Jim Harbaugh, Rich Rodriguez & Randy Edsall: Coaching Changes Affect Notre Dame
It remains to be seen how current Stanford head coach Jim Harbaugh will manage to coach Stanford, Michigan, the 49ers, Raiders and Panthers all at once.
Suffice it to say, 2011 is off to a fast start for the former Wolverine and NFL signal caller, who is the crux of an ever-expanding list of college and NFL coaching searches.
And right on the periphery of the massive coaching carousel that includes such college football powerhouses as Florida, Miami and Michigan is a common thread: Notre Dame.
Where to start?
Miami was the first mover, canning Randy Shannon and hiring Al Golden. The Irish subsequently capitalized on the Hurricanes' interim regime in the Sun Bowl, and the next chapter of that story will be penned in the fall of 2012 at Soldier Field.
Then Urban Meyer stepped down at Florida, setting in motion a sequence of events that culminated in the hiring of Texas coach-impatiently-waiting Will Muschamp. Not only will Muschamp add recently-deposed Irish head coach Charlie Weis as his offensive coordinator, but Notre Dame is set to kick off a four-game series with the Longhorns that stretches from 2015 to 2020. That figured to be a very likely window for Muschamp to have taken over for Mack Brown in Austin.
Where should Irish fans be rooting for Harbaugh to land?
Pittsburgh pushed out Dave Wannedstet in favor of Mike Haywood—a former Irish player and assistant coach—who subsequently pushed around his child's mother, flinging that job wide open again. Notre Dame and Pittsburgh continue their series September 24.
Sunday, Connecticut head coach Randy Edsall shipped off to Maryland, where he'll contend with Brian Kelly and company at FedEx Field on November 12. Edsall, of course, became a hot commodity a year ago when his Huskies sparked a four-game winning streak at Notre Dame Stadium.
And then there's Michigan.
It would seem improbable—read: downright inexplicable—for Rich Rodriguez to hang onto the throne in Ann Arbor. The Wolverines suffered the worst bowl loss in their history over the weekend, Rodriguez fell to 15-22 in three seasons of work and his $4 million contract buyout just became a WikiLeaks book deal cheaper.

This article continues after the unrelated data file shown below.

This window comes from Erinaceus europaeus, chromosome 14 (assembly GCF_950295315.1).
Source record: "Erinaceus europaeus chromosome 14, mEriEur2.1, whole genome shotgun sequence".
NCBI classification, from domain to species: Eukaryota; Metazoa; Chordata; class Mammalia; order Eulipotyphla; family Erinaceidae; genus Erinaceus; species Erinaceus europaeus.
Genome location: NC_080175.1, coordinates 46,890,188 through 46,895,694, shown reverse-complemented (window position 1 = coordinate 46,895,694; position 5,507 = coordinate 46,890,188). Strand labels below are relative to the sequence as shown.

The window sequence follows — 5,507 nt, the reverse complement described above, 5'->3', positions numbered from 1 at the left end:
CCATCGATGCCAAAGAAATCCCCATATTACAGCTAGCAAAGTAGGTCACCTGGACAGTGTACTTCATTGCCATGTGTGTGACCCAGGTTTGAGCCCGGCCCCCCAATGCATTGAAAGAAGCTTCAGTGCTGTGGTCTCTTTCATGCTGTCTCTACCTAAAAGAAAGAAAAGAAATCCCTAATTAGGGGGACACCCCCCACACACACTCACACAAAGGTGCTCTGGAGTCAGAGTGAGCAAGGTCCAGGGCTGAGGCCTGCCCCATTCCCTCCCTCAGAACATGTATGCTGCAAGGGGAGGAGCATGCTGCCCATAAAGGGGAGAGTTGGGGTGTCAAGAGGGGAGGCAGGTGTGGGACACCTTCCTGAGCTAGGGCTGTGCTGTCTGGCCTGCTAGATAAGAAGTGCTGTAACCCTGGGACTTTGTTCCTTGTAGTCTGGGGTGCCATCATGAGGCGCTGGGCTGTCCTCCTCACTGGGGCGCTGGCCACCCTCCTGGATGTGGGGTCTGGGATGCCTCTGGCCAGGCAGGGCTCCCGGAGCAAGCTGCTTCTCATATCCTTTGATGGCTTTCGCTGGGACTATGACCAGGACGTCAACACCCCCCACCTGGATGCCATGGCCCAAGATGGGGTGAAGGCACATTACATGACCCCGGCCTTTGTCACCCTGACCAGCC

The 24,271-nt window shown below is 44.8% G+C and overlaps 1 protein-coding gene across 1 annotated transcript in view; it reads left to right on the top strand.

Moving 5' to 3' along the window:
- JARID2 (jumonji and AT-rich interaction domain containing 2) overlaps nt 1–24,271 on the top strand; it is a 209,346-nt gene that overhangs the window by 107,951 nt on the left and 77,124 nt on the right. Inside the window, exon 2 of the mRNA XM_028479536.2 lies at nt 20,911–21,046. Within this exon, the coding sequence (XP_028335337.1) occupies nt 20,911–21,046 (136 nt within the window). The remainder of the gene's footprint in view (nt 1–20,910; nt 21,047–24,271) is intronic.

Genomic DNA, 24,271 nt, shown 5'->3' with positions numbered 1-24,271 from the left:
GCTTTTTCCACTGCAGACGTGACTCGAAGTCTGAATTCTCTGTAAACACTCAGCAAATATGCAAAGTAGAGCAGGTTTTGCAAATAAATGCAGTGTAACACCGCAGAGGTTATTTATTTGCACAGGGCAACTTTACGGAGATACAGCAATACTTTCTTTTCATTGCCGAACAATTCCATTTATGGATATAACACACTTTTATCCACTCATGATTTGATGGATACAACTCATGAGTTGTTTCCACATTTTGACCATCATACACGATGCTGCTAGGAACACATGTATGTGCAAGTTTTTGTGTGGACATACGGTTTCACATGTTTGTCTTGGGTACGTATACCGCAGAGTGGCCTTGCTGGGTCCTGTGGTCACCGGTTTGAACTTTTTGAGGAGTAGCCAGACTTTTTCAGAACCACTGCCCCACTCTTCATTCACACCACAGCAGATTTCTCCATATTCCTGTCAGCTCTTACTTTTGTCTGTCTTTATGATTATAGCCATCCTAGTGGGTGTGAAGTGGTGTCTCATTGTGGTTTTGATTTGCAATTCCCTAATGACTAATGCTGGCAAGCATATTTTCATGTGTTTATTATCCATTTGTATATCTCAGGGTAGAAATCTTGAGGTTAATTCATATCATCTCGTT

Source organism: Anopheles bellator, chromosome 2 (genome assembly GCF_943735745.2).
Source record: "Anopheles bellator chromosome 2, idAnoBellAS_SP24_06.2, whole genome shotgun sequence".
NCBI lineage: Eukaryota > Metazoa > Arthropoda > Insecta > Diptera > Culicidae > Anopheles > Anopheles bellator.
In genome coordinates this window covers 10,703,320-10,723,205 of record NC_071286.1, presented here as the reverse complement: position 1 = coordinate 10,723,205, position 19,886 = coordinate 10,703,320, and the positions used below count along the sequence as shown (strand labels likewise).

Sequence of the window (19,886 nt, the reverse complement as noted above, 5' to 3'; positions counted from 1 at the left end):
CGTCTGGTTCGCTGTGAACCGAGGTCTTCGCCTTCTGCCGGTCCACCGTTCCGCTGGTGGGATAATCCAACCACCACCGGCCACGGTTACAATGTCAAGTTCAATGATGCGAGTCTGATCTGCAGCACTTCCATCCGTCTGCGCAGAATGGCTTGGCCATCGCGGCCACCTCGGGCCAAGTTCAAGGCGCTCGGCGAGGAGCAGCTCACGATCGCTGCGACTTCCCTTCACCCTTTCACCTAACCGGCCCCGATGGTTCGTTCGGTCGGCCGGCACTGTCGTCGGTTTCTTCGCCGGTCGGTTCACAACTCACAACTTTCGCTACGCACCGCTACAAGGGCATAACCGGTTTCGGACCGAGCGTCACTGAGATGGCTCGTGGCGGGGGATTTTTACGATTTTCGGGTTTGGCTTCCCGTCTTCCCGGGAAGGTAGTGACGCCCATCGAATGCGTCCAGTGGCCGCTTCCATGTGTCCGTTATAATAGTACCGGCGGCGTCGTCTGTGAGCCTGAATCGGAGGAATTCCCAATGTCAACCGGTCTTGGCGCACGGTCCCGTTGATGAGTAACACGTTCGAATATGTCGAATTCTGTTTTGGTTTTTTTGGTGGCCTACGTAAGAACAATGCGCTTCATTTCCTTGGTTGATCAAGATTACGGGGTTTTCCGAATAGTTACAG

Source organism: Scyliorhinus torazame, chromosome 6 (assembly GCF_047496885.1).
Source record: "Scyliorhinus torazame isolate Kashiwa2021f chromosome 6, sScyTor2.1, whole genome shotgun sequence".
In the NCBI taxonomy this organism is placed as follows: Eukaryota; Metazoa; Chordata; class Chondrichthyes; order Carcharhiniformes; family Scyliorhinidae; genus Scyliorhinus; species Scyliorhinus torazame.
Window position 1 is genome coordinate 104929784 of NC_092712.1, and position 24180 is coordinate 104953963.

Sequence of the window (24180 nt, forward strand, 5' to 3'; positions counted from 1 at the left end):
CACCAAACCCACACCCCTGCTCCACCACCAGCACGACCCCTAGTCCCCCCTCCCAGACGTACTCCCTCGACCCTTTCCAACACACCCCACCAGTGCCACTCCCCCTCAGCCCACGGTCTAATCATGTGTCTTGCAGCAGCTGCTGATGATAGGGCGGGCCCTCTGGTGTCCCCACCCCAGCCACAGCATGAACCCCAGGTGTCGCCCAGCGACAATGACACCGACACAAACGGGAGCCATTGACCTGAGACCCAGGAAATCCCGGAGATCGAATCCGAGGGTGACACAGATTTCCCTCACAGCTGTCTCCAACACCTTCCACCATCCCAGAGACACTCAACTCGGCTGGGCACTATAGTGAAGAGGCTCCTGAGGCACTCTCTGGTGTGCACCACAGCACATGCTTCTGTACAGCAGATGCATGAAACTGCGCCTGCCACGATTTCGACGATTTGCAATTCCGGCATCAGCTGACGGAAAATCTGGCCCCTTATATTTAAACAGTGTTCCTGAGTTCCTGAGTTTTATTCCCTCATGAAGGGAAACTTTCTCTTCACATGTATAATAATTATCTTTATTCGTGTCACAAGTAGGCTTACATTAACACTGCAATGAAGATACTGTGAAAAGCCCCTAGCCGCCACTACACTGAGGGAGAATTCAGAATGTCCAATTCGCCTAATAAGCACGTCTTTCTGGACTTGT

Harbaugh remains the most viable replacement candidate for Michigan if the Wolverines can coax him away from Palo Alto and keep him away from NFL suitors.
From Notre Dame's perspective, Stanford and Michigan remain staples on the annual slate, and the Irish would figure to benefit short-term from turmoil at both institutions.
Best-case scenario for the Irish: Harbaugh goes to the NFL while Dave Brandon and the Wolverines post frantic Craigslist ads, battling Stanford, Pitt and UConn for applicants along the way.
However, even if Harbaugh moves into the Big House, he'll have a major remodeling project ahead of him. Furthermore, his departure from Stanford virtually guarantees that Notre Dame won't have to worry about stopping Heisman finalist Andrew Luck in 2011, as he'll opt for the NFL draft.
There are, of course, recruiting implications that are too numerous for this conversation. Yet it remains fascinatingly unique that a program like Notre Dame will be directly impacted, on the field, by college football's hot stove league.
Since when did South Bend become a center of stability in the coaching world?
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